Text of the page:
March 6, 2013
Education bill doesn't tackle 'bloated bureaucracy,' union says
AFT says administrative ranks in school system swelling
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CHARLESTON, W.Va. -- West Virginia's 55 county school boards are hiring more administrators and handing them hefty pay raises, while cutting teachers, according to the state's largest teachers union.

Over the past decade, the number of non-teaching professionals, including central office administrators, has increased by more than 1,000. At the same time, the number of classroom teachers dropped by 1,200, according to data compiled by the American Federation of Teachers-West Virginia.

What's more, the average county school superintendent salary has jumped by 50 percent, according to the union.

"The money is not getting to the classroom," said Judy Hale, president of AFT-West Virginia, "but rather to employees who do not work with children on a daily basis."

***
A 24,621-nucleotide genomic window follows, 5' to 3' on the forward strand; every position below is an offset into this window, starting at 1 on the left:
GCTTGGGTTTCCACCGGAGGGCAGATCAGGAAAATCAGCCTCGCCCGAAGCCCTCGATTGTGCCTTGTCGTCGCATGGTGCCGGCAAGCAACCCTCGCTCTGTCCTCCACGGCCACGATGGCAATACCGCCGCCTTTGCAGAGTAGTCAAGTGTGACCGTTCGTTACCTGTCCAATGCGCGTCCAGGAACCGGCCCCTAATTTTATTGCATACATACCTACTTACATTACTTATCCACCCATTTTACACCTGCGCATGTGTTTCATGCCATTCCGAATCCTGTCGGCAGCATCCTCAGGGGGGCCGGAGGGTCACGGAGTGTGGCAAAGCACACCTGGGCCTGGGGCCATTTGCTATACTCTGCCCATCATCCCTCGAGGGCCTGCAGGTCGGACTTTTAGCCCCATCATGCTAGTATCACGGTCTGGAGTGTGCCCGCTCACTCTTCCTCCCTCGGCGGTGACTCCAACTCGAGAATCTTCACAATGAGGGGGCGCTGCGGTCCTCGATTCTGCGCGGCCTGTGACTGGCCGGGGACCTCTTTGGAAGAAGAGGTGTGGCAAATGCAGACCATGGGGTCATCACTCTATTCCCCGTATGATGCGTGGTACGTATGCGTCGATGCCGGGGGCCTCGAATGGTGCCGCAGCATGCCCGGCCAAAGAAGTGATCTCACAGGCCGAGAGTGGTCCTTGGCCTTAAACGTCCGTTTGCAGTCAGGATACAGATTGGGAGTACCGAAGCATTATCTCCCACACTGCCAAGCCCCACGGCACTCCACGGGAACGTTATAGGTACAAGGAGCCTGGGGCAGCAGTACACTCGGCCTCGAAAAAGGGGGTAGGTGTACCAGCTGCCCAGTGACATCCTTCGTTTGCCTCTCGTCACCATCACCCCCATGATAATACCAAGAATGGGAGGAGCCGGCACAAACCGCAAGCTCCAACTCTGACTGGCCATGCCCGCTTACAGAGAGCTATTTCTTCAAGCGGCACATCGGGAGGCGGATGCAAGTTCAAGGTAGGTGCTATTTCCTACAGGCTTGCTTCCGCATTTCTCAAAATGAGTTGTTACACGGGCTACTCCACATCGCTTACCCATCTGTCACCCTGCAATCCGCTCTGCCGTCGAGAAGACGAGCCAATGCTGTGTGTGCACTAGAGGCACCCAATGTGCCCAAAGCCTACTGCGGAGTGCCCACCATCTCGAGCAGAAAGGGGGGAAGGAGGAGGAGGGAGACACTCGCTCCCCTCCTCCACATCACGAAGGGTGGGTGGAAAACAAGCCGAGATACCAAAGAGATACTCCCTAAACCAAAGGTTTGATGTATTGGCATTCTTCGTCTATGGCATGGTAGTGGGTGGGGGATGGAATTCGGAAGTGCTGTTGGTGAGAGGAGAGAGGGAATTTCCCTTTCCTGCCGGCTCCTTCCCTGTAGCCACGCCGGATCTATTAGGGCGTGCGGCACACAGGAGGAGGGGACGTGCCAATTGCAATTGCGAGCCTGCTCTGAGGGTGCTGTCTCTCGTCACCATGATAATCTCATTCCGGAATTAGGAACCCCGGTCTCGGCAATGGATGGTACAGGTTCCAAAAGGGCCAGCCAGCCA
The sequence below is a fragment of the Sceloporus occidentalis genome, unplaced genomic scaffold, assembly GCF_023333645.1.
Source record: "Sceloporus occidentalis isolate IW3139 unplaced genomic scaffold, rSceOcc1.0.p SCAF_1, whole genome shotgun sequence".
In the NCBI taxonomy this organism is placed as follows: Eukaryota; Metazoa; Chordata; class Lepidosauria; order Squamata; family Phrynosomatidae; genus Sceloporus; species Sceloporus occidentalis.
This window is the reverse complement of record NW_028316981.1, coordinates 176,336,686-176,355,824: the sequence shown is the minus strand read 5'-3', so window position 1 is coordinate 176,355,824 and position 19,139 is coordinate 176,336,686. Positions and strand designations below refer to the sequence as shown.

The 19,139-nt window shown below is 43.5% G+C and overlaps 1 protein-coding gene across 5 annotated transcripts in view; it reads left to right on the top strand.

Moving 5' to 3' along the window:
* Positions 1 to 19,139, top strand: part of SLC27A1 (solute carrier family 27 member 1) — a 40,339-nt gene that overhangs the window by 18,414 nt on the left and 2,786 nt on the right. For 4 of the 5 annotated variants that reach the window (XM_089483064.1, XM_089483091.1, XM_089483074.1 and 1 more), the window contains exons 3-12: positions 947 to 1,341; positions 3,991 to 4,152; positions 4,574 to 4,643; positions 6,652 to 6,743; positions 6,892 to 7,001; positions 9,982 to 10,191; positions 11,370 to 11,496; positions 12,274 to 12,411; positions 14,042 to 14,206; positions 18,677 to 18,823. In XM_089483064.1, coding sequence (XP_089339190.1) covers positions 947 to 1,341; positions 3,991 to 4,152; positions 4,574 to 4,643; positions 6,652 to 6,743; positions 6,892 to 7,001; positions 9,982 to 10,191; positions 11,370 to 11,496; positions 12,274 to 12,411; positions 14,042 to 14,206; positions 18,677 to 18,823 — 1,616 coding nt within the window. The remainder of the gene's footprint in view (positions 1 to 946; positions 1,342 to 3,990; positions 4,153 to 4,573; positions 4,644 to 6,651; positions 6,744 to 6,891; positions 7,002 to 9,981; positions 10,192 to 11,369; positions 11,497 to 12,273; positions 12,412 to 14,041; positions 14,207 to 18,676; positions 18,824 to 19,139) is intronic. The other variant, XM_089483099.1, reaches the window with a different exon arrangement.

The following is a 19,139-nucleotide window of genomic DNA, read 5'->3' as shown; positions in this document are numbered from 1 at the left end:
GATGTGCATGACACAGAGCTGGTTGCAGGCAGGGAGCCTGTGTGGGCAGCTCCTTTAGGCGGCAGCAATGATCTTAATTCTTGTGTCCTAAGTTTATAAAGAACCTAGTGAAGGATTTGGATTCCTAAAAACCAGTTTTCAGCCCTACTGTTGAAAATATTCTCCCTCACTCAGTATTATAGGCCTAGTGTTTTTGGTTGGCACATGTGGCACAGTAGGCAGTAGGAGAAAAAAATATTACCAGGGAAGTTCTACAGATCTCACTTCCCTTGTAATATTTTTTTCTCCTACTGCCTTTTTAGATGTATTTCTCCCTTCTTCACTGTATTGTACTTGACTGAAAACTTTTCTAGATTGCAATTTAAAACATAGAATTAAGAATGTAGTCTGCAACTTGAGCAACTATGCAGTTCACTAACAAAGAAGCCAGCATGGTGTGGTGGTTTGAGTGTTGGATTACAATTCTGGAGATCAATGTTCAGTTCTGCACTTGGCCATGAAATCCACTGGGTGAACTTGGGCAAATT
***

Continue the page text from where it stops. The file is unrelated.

The AFT released the statewide data to bolster their assertion that Gov. Earl Ray Tomblin's sprawling education reform bill (SB359) should include measures to curb the state's "bloated [education] bureaucracy" and "top heaviness."

The Senate Education Committee plans to vote on a revised version of Tomblin's bill this afternoon. The AFT and West Virginia Education Association say the bill penalizes teachers and won't increase student achievement.

Hale said the governor's office has made concessions, but major sticking points, such as changes to teacher hiring practices, remain in the legislation.

"We have made some progress, but the big issues are still on the table," Hale said after a news conference Wednesday at the state Capitol.

A statewide education efficiency audit released last year recommended a host of changes to save money and improve student achievement in West Virginia's elementary, middle and high schools. Tomblin's bill incorporates many of the audit's suggestions.

But, Hale said, the legislation ignores audit recommendations that spotlight the state's swelling school administrative ranks.

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